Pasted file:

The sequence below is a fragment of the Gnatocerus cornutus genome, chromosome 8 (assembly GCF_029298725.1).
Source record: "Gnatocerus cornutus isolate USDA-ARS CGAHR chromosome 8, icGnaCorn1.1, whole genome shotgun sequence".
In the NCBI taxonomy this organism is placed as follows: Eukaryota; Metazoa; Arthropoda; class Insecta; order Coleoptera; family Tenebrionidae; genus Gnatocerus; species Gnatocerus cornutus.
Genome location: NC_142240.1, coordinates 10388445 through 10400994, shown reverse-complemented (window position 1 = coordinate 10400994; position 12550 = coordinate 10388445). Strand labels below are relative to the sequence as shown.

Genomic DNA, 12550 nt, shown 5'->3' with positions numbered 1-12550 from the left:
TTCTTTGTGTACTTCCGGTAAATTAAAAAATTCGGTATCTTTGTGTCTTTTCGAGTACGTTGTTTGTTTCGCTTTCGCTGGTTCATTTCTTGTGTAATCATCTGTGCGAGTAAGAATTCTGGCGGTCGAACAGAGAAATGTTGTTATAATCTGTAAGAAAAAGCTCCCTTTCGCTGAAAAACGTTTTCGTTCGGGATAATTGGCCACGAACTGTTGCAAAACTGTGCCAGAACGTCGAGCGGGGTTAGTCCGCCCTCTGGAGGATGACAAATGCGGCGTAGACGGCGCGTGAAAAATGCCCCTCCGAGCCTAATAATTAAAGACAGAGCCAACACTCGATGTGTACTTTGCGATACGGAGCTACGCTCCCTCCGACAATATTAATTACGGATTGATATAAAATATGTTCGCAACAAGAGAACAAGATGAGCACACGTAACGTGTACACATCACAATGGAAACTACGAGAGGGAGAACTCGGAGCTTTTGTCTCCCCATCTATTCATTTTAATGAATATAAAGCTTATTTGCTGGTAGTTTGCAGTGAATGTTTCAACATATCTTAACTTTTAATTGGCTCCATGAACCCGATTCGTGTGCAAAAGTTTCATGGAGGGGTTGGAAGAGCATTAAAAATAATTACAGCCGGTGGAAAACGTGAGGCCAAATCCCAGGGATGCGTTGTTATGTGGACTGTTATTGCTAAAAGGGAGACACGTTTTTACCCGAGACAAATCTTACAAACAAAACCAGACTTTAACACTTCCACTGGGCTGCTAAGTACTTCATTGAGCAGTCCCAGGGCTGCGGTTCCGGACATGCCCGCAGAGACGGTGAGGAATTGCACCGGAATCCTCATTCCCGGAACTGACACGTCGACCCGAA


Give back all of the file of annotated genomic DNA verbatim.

The sequence below is a fragment of the Gnatocerus cornutus genome, chromosome 8 (assembly GCF_029298725.1).
Source record: "Gnatocerus cornutus isolate USDA-ARS CGAHR chromosome 8, icGnaCorn1.1, whole genome shotgun sequence".
In the NCBI taxonomy this organism is placed as follows: Eukaryota; Metazoa; Arthropoda; class Insecta; order Coleoptera; family Tenebrionidae; genus Gnatocerus; species Gnatocerus cornutus.
Genome location: NC_142240.1, coordinates 10388445 through 10400994, shown reverse-complemented (window position 1 = coordinate 10400994; position 12550 = coordinate 10388445). Strand labels below are relative to the sequence as shown.

Genomic DNA, 12550 nt, shown 5'->3' with positions numbered 1-12550 from the left:
TTCTTTGTGTACTTCCGGTAAATTAAAAAATTCGGTATCTTTGTGTCTTTTCGAGTACGTTGTTTGTTTCGCTTTCGCTGGTTCATTTCTTGTGTAATCATCTGTGCGAGTAAGAATTCTGGCGGTCGAACAGAGAAATGTTGTTATAATCTGTAAGAAAAAGCTCCCTTTCGCTGAAAAACGTTTTCGTTCGGGATAATTGGCCACGAACTGTTGCAAAACTGTGCCAGAACGTCGAGCGGGGTTAGTCCGCCCTCTGGAGGATGACAAATGCGGCGTAGACGGCGCGTGAAAAATGCCCCTCCGAGCCTAATAATTAAAGACAGAGCCAACACTCGATGTGTACTTTGCGATACGGAGCTACGCTCCCTCCGACAATATTAATTACGGATTGATATAAAATATGTTCGCAACAAGAGAACAAGATGAGCACACGTAACGTGTACACATCACAATGGAAACTACGAGAGGGAGAACTCGGAGCTTTTGTCTCCCCATCTATTCATTTTAATGAATATAAAGCTTATTTGCTGGTAGTTTGCAGTGAATGTTTCAACATATCTTAACTTTTAATTGGCTCCATGAACCCGATTCGTGTGCAAAAGTTTCATGGAGGGGTTGGAAGAGCATTAAAAATAATTACAGCCGGTGGAAAACGTGAGGCCAAATCCCAGGGATGCGTTGTTATGTGGACTGTTATTGCTAAAAGGGAGACACGTTTTTACCCGAGACAAATCTTACAAACAAAACCAGACTTTAACACTTCCACTGGGCTGCTAAGTACTTCATTGAGCAGTCCCAGGGCTGCGGTTCCGGACATGCCCGCAGAGACGGTGAGGAATTGCACCGGAATCCTCATTCCCGGAACTGACACGTCGACCCGAA